Once Upon a Time at a Roland Garros Final...

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Once Upon a Time at a Roland Garros Final...
(Photo by Matthew Stockman/Getty Images)

Magnus Norman has really done something special to this temperamental Swede since taking over as his coach.

Always lightning in a bottle, Soderling's uncanny accuracy and power tennis could just as quickly give way to shots that were suddenly sailing so long. With a mental attitude that melted into molten metal.

In a game of inches, when you're shots go out by a foot, you know you've got the wrong day job.

But at this year's Roland Garros, we've only glimpsed the "old Robin" for a just few games in the last part of his match against Gonzalez. But then, as quickly as it came, it was gone. Down 1 - 4 in the fifth, it look like his magnificent run was coming to an end. Yet, it somehow he recaptured his focus and the momentum changed for one final and  fatal time.

Throughout this whole tournament the lightning has been bottled and we seen him take some of the game's best current clay court players in arguably the most difficult draw: Ferrer, Davydenko and Gonzalez.

And that other clay guy.

Watching his semifinal against Gonzalez, I suddenly started feeling sorry for the ball: two of the hardest hitting pros were absolutely murdering the yellow sphere.

Sonderling's sterling performance since the fourth round has proven that his win over Nadal was no "hot day" aberration. He beat Nadal that day; Rafa did not lose.

Rog's French Open, on the other hand, as been inconsistent and we've seen him swing from highs and from lows. And a lot of flat tennis in between.

In two separate matches he's been taken to 5 sets -- one against an unranked player. In two other matches, he's dropped a set.  One player (Jose Acasuso) I had to google up to find out "who-the-hell-he-was." Monfils mentally broke down after losing his first set in a tie breaker. Juan Martín de Porto ran out of gas in the fourth set and, playing at a new lower level, the match's tenor quickly changed from one his dominance to one of his defense.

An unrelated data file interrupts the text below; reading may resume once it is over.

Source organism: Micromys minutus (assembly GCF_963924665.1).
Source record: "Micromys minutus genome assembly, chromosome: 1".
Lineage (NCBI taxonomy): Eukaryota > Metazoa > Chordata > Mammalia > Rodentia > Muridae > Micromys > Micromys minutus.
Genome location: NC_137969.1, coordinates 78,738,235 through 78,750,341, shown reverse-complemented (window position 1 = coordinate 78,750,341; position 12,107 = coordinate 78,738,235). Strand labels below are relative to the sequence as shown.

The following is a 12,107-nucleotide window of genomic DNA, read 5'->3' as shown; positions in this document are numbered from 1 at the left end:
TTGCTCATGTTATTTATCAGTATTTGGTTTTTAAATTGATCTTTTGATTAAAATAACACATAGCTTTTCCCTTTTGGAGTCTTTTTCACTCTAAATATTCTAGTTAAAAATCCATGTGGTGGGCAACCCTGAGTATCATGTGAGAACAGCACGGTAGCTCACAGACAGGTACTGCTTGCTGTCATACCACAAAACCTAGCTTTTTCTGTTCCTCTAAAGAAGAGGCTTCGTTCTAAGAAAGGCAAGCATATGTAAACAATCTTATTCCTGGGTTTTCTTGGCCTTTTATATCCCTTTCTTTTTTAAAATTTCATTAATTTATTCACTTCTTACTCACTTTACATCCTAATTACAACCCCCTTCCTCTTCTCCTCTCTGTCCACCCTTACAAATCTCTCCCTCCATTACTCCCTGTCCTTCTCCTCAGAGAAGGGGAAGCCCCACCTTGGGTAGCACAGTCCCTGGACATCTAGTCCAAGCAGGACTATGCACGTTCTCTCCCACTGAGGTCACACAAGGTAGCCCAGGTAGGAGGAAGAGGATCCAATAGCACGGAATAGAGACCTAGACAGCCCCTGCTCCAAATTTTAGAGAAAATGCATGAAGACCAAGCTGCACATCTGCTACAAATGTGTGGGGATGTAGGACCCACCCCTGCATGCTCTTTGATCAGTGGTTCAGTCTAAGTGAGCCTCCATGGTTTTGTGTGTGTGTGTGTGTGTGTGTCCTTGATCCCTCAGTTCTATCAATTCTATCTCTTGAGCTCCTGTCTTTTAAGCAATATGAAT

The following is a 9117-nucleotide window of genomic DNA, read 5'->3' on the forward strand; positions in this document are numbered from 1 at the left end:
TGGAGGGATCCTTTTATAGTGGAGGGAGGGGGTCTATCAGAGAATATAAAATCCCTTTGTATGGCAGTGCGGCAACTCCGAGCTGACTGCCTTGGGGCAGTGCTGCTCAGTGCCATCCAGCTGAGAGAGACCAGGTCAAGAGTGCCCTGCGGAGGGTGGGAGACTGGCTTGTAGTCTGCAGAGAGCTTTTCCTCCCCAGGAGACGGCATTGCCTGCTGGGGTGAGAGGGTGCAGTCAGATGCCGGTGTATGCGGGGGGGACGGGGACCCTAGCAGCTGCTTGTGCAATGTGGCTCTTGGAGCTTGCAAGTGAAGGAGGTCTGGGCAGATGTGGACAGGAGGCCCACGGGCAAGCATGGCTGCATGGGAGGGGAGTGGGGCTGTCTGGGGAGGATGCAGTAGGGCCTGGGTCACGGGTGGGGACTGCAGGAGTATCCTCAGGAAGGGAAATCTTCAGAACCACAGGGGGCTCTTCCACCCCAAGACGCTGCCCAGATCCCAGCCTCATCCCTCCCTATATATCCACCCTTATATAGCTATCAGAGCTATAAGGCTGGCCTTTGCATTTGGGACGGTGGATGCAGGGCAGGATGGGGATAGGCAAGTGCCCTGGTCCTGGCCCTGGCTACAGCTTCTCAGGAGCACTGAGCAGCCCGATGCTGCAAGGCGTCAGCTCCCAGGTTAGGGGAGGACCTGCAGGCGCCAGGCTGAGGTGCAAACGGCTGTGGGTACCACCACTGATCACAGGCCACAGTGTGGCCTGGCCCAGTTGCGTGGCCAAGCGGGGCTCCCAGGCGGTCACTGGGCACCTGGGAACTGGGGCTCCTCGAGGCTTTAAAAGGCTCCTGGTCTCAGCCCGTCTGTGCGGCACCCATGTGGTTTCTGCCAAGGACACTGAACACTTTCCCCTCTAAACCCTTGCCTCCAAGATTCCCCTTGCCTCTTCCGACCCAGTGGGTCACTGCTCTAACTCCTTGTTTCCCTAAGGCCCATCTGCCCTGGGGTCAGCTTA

Yet through it all, Rog has won. Victory they say, is the only thing that counts.

And that's one keys to understanding Federer. If Nadal wears you down physically, Rog tears you down mentally...but in a quiet, oh so subtle manner. It doesn't matter if you were dominating, give Rog the Great an inch and its game, set and match.

Everything says this year's Roland Garros is Roger's to win.

This will be his fourth straight final in Paris and the first in which he will not have to worry about you-know-who.

He's 9 - 0 in in Head to Heads against the upstart Swede. He just beat him in Madrid on clay in straight sets 6-1;7-5.

And the crowd. They'll definitely want to see the Swiss take his first French Open title.

Robin's fan club will be there too. His mom & dad, a couple of close relatives who bothered to make the drive down and a small circle of friends...okay, friend. His dog and cat won't be allowed in of course and we're not even sure about the feline's membership status...those dues still haven't come in.

Finally you still have to factor in the supreme talent called Roger Federer.

All that says this year it's...the Fed Express.

But still...something doesn't feel right. Something's happened to this Swede over just the past fortnight.

Something I don't understand.

Watch Robin at the change overs. He'll hide under the towel as if to recite some power mantra. He doesn't care if millions around the planet are watching.

At that may be his secret weapon: this guy just doesn't give a damn about anyone or anything. He doesn't care about Roger's destiny and what a clay Grand Slam would mean for him. He's going to zone out the crowd..the Rog...everything else.

He won't be intimidated.

God, I love to know what goes on under that magic towel.

The crowd will go for Rog, but the French, deep at heart, like the underdog. I think they're going to get their wish.

The Cinderella story will prevail. Sonderling in I-don't-know-how-many.

He just has to get it done before midnight.

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